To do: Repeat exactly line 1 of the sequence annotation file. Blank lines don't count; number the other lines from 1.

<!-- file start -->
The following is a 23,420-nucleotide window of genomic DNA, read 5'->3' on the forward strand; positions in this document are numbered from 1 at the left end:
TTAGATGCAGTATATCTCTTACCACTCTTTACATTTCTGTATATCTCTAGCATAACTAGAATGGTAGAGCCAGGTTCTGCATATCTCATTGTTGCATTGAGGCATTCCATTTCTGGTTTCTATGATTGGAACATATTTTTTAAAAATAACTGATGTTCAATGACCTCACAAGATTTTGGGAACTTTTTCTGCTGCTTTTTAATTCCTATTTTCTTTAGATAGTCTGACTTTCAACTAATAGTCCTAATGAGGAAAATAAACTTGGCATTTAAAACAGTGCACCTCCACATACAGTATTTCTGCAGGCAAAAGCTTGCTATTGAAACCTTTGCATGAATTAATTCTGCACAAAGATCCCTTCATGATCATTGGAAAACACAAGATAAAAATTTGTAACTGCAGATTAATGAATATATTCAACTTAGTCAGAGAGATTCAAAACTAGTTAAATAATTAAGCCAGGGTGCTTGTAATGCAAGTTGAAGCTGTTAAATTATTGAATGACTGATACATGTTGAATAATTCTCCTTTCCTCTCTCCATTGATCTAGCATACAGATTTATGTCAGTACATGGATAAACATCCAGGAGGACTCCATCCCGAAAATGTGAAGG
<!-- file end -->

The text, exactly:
The following is a 23,420-nucleotide window of genomic DNA, read 5'->3' on the forward strand; positions in this document are numbered from 1 at the left end: